The second factor is wealth, we have been instructed to give dasvandh as a minimum. People think if they make all of their donations to the Gurdwara and get mentioned in the ardas they are ok. Well this isn’t giving without expectations of return, you are just buying an ardas. We need to give as much as we can, without sacrificing our families needs, one way you can do this very easily is eating vegetarian. It takes 5 pounds of human consumable vegetable proteins to create one pound of meat. America is a country that has been consuming more water than it can replace since the early 90s, Punjab is even worse then America as a whole, in terms of water crises. Animals, especially large animals like cows, consume inordinate amounts of water. In this age of globalization, the more resources that are used to feed and water that animal means the fewer resources for a human. Just because there maybe no one starving on your block doesn’t mean you are not contributing to hunger problems. Large volumes of beef are imported into America from Brazil where they deforest the rainforest to graze cattle, before the rain comes and washes the poor topsoil (which hasn’t been exposed to rain or seen the sun for thousands of years) away and more acreage needs to be deforested, to continue grazing the cattle.

Thanks for addressing this issue, we as a global Sangat need to keep talking about it until we all understand and we all act.

Khalsa4ever said...

Hari singh, thanks for leaving that incredibly detailed comment!

In my post, I tried to look at what I considered the fundamental reason behind vegetarianism in sikhi, but your comments ring absolutely true. The health effects of a meat diet and the ecological damage that massive herds impact on our global environment, while at the same time reducing the amount of food available for consumption is certainly a very negative effect of a vegetarian diet.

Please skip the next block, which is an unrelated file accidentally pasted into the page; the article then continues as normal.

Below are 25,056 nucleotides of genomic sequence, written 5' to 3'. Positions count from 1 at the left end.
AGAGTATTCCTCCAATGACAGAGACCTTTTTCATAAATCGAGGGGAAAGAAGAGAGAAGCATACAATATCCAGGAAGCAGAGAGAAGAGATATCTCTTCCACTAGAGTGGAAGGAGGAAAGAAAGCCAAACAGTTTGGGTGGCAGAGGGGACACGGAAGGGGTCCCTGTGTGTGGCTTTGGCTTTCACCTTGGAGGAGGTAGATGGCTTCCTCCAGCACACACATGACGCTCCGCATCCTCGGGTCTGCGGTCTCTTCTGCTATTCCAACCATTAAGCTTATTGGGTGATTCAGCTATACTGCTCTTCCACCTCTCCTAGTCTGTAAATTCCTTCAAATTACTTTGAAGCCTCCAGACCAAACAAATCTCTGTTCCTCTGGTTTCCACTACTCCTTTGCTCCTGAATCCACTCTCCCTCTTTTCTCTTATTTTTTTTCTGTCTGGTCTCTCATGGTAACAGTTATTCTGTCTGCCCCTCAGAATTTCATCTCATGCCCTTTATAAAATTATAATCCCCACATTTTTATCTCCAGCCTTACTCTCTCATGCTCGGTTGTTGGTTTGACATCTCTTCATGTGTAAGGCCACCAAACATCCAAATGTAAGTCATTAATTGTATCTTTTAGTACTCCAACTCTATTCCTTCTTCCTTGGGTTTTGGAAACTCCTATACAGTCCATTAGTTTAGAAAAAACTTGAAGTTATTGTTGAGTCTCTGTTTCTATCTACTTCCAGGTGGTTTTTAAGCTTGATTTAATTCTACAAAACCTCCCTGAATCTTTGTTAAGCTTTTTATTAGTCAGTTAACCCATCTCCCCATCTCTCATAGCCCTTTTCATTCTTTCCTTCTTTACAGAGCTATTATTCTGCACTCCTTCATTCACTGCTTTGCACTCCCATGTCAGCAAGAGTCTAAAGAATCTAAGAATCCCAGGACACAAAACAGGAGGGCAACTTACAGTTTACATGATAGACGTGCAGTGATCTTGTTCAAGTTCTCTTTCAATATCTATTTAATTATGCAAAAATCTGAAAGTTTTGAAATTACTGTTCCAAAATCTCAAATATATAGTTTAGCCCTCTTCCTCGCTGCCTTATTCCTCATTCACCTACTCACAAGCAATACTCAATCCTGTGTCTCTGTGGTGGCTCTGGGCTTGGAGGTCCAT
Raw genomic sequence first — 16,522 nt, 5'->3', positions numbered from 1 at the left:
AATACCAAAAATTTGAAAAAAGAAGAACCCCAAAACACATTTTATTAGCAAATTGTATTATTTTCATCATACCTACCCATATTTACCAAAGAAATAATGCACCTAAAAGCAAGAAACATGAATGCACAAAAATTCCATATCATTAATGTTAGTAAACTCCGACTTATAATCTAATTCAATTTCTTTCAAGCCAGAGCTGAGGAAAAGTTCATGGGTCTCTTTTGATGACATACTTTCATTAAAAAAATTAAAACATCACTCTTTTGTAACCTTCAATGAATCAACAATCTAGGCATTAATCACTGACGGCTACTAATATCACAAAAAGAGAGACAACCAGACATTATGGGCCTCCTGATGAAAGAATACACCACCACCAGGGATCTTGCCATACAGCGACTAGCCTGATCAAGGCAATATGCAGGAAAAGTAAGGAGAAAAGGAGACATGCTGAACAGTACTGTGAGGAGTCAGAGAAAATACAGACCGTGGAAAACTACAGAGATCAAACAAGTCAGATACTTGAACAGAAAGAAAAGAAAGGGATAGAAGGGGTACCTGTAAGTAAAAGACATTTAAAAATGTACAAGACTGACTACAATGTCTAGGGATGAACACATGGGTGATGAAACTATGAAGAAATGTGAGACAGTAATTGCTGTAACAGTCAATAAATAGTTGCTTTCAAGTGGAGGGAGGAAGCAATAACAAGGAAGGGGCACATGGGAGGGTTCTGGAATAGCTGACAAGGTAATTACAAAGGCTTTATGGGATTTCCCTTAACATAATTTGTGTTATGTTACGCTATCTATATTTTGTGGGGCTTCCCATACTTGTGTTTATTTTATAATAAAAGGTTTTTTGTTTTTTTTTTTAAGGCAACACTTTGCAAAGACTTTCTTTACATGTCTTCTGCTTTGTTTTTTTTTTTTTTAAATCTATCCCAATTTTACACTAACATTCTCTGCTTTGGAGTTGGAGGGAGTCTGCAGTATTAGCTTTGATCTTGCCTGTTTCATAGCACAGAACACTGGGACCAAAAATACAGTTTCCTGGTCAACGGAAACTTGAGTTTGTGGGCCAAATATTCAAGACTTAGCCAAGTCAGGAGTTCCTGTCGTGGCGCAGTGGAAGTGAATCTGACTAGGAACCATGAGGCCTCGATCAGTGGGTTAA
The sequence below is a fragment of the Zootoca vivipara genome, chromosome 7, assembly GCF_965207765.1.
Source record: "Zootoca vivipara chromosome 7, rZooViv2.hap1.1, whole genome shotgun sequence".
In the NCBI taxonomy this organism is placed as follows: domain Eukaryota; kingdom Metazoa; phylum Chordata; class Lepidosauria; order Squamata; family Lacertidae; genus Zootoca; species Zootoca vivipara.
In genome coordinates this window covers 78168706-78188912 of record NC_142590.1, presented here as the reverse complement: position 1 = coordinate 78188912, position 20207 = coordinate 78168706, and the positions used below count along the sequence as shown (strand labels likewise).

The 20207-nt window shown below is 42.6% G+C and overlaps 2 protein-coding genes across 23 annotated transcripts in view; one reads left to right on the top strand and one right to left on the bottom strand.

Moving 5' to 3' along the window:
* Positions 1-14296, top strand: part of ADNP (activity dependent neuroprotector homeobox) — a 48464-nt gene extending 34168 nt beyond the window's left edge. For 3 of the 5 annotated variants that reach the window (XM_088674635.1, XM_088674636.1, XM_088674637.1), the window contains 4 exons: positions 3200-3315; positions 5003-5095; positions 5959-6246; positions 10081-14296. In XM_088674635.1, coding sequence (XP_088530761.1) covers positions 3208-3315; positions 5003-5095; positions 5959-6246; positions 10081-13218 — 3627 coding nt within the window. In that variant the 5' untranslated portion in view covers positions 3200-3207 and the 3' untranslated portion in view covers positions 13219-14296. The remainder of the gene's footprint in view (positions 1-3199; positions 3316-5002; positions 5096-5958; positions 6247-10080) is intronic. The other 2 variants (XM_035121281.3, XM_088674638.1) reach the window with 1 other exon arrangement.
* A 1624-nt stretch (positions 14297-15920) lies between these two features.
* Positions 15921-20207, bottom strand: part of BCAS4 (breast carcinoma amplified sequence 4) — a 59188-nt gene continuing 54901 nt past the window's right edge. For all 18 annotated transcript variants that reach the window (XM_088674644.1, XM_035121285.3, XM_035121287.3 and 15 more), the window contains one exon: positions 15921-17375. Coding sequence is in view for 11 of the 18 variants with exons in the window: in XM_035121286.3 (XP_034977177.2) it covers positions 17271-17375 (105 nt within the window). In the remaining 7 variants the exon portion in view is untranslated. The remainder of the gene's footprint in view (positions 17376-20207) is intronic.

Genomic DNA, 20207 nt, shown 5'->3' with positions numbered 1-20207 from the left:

It reminds me of the food pyramid I learned in grade 1: that 10% of the energy is lost as one moves up the food chain. Thus, by eating meat, we end up consuming 10x the amount of food energy available than if we had eaten a vegetarian diet to begin with.

S.K. said...

I really enjoyed this post, as it provided a unique and often overlooked point (nervous systems) on the heated meat vs veg debate.

Anonymous said...

I just wanted to say that your religion sounds beautiful. It is a mixed up world these days what with Islam and Christianity bringing about so much death and negativity. It was so refreshing for me to explore a religion that has no media negativity surrounding it. I did not know anything about your religion before but now I know my respect for you all is great!! I would like to be friends with a Sikh and treat him as a brother. I am a white athiest (christened at birth but never followed religion)and was beginning to think that there was no way white and brown people could stand side by side (thanks George Bush you warmonger) but now I feel different...thanks..! Peace and Love. Ben

Khalsa4ever said...

Hey Ben,

Thanks so much! I'm glad to hear that this post was helpful! I agree with everything you've said, and I hope that your search goes great!!

Kaptaan said...

K4E, I have to admit that you have, to date ,made the most sensible argument I've heard for being a vegetarian.

You didn't resort to the typical ad hominem that I've seen others use. However, in light of the comment above from Hari I have to point out that there is evidence that from a biochemistry and metabolic perspective humans are designed to digest both plant and animal based food for complete nourishment.

Also, from a spiritual development perspective there may not be any basis for making a claim that it is spiritually regressive to eat meat vs. being a non-meat eater.

You are directed to see the following:

Anonymous said...

thas tru! exactly wha i've been thinking and have been trying to say but didnt kno how...good post!